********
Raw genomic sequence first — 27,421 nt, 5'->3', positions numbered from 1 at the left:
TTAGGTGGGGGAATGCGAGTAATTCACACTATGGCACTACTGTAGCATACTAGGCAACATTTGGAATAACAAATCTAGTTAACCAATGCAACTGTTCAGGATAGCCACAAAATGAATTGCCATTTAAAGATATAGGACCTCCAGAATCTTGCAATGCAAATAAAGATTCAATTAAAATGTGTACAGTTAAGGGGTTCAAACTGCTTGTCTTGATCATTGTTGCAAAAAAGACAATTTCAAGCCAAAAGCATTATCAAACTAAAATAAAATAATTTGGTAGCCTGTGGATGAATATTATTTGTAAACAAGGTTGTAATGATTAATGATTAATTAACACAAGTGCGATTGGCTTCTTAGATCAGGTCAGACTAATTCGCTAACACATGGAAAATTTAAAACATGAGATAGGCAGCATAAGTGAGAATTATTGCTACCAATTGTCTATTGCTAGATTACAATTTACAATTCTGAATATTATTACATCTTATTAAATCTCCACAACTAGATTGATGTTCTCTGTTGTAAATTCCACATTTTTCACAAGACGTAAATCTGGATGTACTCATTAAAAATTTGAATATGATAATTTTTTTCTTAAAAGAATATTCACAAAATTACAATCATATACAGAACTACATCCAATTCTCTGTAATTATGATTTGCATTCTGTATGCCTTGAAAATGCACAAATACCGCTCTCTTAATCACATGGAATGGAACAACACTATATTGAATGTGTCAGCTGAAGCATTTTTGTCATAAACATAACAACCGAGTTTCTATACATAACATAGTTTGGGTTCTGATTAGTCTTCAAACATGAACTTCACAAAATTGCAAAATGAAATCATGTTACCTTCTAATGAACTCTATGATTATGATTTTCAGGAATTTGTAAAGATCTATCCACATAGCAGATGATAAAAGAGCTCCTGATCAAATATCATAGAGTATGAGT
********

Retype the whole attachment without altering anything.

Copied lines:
Raw genomic sequence first — 27,421 nt, 5'->3', positions numbered from 1 at the left:
TTAGGTGGGGGAATGCGAGTAATTCACACTATGGCACTACTGTAGCATACTAGGCAACATTTGGAATAACAAATCTAGTTAACCAATGCAACTGTTCAGGATAGCCACAAAATGAATTGCCATTTAAAGATATAGGACCTCCAGAATCTTGCAATGCAAATAAAGATTCAATTAAAATGTGTACAGTTAAGGGGTTCAAACTGCTTGTCTTGATCATTGTTGCAAAAAAGACAATTTCAAGCCAAAAGCATTATCAAACTAAAATAAAATAATTTGGTAGCCTGTGGATGAATATTATTTGTAAACAAGGTTGTAATGATTAATGATTAATTAACACAAGTGCGATTGGCTTCTTAGATCAGGTCAGACTAATTCGCTAACACATGGAAAATTTAAAACATGAGATAGGCAGCATAAGTGAGAATTATTGCTACCAATTGTCTATTGCTAGATTACAATTTACAATTCTGAATATTATTACATCTTATTAAATCTCCACAACTAGATTGATGTTCTCTGTTGTAAATTCCACATTTTTCACAAGACGTAAATCTGGATGTACTCATTAAAAATTTGAATATGATAATTTTTTTCTTAAAAGAATATTCACAAAATTACAATCATATACAGAACTACATCCAATTCTCTGTAATTATGATTTGCATTCTGTATGCCTTGAAAATGCACAAATACCGCTCTCTTAATCACATGGAATGGAACAACACTATATTGAATGTGTCAGCTGAAGCATTTTTGTCATAAACATAACAACCGAGTTTCTATACATAACATAGTTTGGGTTCTGATTAGTCTTCAAACATGAACTTCACAAAATTGCAAAATGAAATCATGTTACCTTCTAATGAACTCTATGATTATGATTTTCAGGAATTTGTAAAGATCTATCCACATAGCAGATGATAAAAGAGCTCCTGATCAAATATCATAGAGTATGAGT